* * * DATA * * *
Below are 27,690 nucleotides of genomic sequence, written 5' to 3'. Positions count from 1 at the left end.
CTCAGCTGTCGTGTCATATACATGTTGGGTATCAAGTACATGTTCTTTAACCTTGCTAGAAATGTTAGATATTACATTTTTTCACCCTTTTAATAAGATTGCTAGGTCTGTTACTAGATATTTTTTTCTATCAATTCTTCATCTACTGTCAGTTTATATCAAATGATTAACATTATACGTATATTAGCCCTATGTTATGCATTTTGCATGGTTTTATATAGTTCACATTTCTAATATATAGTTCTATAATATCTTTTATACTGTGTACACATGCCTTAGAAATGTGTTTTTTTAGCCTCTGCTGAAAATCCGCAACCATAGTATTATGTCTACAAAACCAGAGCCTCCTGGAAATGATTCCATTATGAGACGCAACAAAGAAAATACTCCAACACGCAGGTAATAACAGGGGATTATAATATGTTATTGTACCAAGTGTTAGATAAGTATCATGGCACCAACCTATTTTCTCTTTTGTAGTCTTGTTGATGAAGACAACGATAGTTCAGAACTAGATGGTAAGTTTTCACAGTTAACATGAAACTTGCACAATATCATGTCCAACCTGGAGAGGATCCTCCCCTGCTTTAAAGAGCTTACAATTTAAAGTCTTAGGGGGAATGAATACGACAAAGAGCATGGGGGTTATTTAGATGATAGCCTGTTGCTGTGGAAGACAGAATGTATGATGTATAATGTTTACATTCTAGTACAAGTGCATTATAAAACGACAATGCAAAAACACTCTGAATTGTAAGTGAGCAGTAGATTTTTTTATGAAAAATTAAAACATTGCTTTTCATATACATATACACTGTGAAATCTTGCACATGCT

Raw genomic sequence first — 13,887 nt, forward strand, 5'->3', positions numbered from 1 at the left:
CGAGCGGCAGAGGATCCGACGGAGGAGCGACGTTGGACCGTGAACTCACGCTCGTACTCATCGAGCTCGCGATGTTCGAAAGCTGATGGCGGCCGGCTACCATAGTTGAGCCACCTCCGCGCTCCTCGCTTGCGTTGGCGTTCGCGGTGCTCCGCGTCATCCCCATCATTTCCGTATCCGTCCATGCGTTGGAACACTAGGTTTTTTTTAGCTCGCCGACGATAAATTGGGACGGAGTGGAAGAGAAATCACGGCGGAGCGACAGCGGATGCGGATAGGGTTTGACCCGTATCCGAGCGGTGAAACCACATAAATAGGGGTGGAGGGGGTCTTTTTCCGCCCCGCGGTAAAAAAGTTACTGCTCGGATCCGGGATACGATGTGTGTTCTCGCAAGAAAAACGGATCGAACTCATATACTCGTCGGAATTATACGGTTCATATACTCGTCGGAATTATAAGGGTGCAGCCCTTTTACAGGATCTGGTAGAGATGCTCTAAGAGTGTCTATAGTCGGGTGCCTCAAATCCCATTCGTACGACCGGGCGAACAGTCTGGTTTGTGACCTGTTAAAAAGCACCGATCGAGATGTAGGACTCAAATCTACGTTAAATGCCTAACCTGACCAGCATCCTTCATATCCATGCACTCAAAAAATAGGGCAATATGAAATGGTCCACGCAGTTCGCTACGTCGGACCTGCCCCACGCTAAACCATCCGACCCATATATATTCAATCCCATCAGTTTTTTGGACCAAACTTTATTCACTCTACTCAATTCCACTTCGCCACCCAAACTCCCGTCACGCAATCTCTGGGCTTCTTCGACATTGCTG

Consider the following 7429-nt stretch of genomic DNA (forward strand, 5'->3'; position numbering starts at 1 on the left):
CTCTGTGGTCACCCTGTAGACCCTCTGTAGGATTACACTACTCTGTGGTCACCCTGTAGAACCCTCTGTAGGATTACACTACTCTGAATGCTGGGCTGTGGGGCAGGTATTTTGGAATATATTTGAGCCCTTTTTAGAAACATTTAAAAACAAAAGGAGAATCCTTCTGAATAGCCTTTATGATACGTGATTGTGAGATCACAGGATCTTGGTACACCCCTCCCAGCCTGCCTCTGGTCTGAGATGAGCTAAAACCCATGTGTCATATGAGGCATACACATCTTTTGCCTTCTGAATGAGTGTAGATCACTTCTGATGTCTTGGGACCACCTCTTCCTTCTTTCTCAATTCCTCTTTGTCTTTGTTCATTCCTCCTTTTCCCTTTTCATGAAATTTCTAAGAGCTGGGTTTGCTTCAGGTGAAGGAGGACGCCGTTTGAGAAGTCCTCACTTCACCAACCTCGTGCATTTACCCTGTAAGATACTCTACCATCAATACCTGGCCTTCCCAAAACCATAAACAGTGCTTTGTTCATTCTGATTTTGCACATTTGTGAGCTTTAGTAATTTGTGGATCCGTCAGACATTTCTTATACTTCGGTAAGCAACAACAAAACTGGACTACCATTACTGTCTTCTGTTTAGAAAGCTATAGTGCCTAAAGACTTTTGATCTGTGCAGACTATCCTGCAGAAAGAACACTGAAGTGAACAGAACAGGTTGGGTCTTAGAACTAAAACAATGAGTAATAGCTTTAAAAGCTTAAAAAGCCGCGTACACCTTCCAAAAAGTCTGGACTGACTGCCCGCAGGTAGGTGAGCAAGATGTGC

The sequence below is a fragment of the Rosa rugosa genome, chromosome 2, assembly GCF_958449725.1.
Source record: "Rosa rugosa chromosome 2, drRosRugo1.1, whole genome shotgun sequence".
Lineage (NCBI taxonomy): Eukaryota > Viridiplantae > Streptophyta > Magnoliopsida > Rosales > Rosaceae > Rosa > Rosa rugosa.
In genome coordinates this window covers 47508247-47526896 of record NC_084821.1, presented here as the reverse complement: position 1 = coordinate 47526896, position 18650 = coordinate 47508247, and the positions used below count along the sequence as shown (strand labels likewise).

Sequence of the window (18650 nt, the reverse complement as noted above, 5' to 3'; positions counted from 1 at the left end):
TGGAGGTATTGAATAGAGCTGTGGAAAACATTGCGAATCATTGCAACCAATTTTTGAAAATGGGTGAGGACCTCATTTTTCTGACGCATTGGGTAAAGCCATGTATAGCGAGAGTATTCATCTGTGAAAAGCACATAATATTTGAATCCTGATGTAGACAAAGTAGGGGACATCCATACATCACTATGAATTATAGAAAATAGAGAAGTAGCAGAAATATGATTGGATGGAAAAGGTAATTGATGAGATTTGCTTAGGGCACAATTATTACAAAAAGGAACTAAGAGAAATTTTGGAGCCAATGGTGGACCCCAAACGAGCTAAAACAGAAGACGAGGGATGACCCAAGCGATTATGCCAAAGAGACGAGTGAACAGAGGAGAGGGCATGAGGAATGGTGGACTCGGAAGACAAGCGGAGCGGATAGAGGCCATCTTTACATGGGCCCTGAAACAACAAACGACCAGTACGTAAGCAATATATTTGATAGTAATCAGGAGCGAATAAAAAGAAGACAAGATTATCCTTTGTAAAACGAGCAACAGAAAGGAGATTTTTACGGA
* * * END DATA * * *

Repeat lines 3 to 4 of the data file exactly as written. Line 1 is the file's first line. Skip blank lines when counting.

Raw genomic sequence first — 13,887 nt, forward strand, 5'->3', positions numbered from 1 at the left:
CGAGCGGCAGAGGATCCGACGGAGGAGCGACGTTGGACCGTGAACTCACGCTCGTACTCATCGAGCTCGCGATGTTCGAAAGCTGATGGCGGCCGGCTACCATAGTTGAGCCACCTCCGCGCTCCTCGCTTGCGTTGGCGTTCGCGGTGCTCCGCGTCATCCCCATCATTTCCGTATCCGTCCATGCGTTGGAACACTAGGTTTTTTTTAGCTCGCCGACGATAAATTGGGACGGAGTGGAAGAGAAATCACGGCGGAGCGACAGCGGATGCGGATAGGGTTTGACCCGTATCCGAGCGGTGAAACCACATAAATAGGGGTGGAGGGGGTCTTTTTCCGCCCCGCGGTAAAAAAGTTACTGCTCGGATCCGGGATACGATGTGTGTTCTCGCAAGAAAAACGGATCGAACTCATATACTCGTCGGAATTATACGGTTCATATACTCGTCGGAATTATAAGGGTGCAGCCCTTTTACAGGATCTGGTAGAGATGCTCTAAGAGTGTCTATAGTCGGGTGCCTCAAATCCCATTCGTACGACCGGGCGAACAGTCTGGTTTGTGACCTGTTAAAAAGCACCGATCGAGATGTAGGACTCAAATCTACGTTAAATGCCTAACCTGACCAGCATCCTTCATATCCATGCACTCAAAAAATAGGGCAATATGAAATGGTCCACGCAGTTCGCTACGTCGGACCTGCCCCACGCTAAACCATCCGACCCATATATATTCAATCCCATCAGTTTTTTGGACCAAACTTTATTCACTCTACTCAATTCCACTTCGCCACCCAAACTCCCGTCACGCAATCTCTGGGCTTCTTCGACATTGCTG